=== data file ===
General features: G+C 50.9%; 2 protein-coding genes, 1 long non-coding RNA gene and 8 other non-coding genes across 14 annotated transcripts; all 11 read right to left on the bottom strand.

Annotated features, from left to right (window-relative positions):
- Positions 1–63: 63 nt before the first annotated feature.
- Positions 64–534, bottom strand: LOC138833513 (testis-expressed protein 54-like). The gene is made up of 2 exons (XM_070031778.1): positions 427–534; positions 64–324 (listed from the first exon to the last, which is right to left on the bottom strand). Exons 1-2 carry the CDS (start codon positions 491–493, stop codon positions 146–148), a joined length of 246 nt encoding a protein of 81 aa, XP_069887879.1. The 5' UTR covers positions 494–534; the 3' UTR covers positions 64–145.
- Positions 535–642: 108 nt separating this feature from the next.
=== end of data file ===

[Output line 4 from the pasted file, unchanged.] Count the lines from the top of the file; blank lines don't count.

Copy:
- Positions 64–534, bottom strand: LOC138833513 (testis-expressed protein 54-like). The gene is made up of 2 exons (XM_070031778.1): positions 427–534; positions 64–324 (listed from the first exon to the last, which is right to left on the bottom strand). Exons 1-2 carry the CDS (start codon positions 491–493, stop codon positions 146–148), a joined length of 246 nt encoding a protein of 81 aa, XP_069887879.1. The 5' UTR covers positions 494–534; the 3' UTR covers positions 64–145.